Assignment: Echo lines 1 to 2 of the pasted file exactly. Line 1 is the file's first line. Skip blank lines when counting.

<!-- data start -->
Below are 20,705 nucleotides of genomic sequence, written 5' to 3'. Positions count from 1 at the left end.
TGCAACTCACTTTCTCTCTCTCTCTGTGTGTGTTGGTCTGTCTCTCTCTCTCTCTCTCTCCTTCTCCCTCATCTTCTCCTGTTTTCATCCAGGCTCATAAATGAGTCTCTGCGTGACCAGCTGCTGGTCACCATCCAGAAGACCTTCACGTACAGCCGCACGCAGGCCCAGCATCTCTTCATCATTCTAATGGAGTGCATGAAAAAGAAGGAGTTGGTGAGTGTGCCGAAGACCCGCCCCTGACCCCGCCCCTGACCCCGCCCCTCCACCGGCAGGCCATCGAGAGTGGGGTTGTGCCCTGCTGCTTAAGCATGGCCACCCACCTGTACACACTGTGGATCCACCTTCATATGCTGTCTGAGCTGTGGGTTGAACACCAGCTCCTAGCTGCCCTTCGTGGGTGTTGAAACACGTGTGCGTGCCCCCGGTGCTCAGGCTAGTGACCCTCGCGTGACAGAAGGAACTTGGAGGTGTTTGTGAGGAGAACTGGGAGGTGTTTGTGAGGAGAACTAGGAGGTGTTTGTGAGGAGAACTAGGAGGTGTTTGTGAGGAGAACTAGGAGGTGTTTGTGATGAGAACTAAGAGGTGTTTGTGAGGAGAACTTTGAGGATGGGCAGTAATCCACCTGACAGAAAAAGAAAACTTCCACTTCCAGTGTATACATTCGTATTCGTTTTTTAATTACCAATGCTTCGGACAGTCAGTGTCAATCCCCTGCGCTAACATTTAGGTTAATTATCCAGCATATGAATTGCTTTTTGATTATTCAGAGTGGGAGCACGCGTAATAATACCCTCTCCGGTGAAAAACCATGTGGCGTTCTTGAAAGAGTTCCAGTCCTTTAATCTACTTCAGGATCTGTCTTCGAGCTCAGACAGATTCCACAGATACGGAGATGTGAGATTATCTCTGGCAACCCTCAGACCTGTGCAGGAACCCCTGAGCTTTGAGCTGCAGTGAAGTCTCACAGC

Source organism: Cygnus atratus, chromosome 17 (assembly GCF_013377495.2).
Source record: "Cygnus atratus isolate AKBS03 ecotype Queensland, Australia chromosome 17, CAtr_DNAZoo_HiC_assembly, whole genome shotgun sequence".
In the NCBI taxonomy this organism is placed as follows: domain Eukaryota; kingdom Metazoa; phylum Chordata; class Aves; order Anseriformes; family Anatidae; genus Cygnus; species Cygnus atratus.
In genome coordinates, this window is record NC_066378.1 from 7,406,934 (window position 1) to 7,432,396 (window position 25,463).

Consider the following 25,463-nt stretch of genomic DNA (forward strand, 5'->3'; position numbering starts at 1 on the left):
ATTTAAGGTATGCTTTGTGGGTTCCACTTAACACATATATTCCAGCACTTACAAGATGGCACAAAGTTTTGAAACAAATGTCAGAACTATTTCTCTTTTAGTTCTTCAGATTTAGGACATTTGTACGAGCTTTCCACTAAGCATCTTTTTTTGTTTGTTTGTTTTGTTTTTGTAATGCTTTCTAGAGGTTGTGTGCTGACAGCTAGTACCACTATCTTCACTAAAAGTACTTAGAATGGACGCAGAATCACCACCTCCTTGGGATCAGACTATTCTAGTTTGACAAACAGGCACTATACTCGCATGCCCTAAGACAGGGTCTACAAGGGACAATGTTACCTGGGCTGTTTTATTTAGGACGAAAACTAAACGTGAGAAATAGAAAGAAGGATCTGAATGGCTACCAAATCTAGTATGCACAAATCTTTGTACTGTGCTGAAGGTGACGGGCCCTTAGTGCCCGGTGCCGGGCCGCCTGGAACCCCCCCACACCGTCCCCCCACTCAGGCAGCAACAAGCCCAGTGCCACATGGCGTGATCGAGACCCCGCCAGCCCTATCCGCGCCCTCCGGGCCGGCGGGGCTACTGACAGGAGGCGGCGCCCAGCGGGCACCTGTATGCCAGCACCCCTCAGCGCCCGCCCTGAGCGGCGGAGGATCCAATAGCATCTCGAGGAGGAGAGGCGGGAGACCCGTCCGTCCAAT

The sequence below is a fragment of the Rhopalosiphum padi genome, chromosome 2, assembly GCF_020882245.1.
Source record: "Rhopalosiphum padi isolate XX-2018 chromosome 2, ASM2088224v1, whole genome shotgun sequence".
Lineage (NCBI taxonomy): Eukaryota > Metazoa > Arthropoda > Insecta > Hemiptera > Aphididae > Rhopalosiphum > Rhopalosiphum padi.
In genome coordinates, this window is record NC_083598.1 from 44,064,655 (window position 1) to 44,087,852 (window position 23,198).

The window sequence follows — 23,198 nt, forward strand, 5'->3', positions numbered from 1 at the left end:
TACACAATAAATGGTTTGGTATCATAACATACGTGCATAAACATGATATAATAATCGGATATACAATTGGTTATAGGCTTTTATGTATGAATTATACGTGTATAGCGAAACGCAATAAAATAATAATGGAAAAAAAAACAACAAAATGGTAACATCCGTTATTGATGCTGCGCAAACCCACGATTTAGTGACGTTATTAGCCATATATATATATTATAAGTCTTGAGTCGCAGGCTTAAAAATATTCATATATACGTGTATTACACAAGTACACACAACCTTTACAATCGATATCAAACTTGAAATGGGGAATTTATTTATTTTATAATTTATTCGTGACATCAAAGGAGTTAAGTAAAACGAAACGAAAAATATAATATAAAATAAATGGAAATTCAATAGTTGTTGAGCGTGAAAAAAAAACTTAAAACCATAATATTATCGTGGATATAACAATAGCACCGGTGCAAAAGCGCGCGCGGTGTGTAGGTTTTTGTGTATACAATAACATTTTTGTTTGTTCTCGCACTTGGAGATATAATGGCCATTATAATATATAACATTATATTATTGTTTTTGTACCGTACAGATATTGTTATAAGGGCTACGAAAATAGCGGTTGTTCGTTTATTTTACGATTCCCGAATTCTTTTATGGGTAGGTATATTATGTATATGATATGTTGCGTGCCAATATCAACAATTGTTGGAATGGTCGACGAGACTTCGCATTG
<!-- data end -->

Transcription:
Below are 20,705 nucleotides of genomic sequence, written 5' to 3'. Positions count from 1 at the left end.
TGCAACTCACTTTCTCTCTCTCTCTGTGTGTGTTGGTCTGTCTCTCTCTCTCTCTCTCTCCTTCTCCCTCATCTTCTCCTGTTTTCATCCAGGCTCATAAATGAGTCTCTGCGTGACCAGCTGCTGGTCACCATCCAGAAGACCTTCACGTACAGCCGCACGCAGGCCCAGCATCTCTTCATCATTCTAATGGAGTGCATGAAAAAGAAGGAGTTGGTGAGTGTGCCGAAGACCCGCCCCTGACCCCGCCCCTGACCCCGCCCCTCCACCGGCAGGCCATCGAGAGTGGGGTTGTGCCCTGCTGCTTAAGCATGGCCACCCACCTGTACACACTGTGGATCCACCTTCATATGCTGTCTGAGCTGTGGGTTGAACACCAGCTCCTAGCTGCCCTTCGTGGGTGTTGAAACACGTGTGCGTGCCCCCGGTGCTCAGGCTAGTGACCCTCGCGTGACAGAAGGAACTTGGAGGTGTTTGTGAGGAGAACTGGGAGGTGTTTGTGAGGAGAACTAGGAGGTGTTTGTGAGGAGAACTAGGAGGTGTTTGTGAGGAGAACTAGGAGGTGTTTGTGATGAGAACTAAGAGGTGTTTGTGAGGAGAACTTTGAGGATGGGCAGTAATCCACCTGACAGAAAAAGAAAACTTCCACTTCCAGTGTATACATTCGTATTCGTTTTTTAATTACCAATGCTTCGGACAGTCAGTGTCAATCCCCTGCGCTAACATTTAGGTTAATTATCCAGCATATGAATTGCTTTTTGATTATTCAGAGTGGGAGCACGCGTAATAATACCCTCTCCGGTGAAAAACCATGTGGCGTTCTTGAAAGAGTTCCAGTCCTTTAATCTACTTCAGGATCTGTCTTCGAGCTCAGACAGATTCCACAGATACGGAGATGTGAGATTATCTCTGGCAACCCTCAGACCTGTGCAGGAACCCCTGAGCTTTGAGCTGCAGTGAAGTCTCACAGC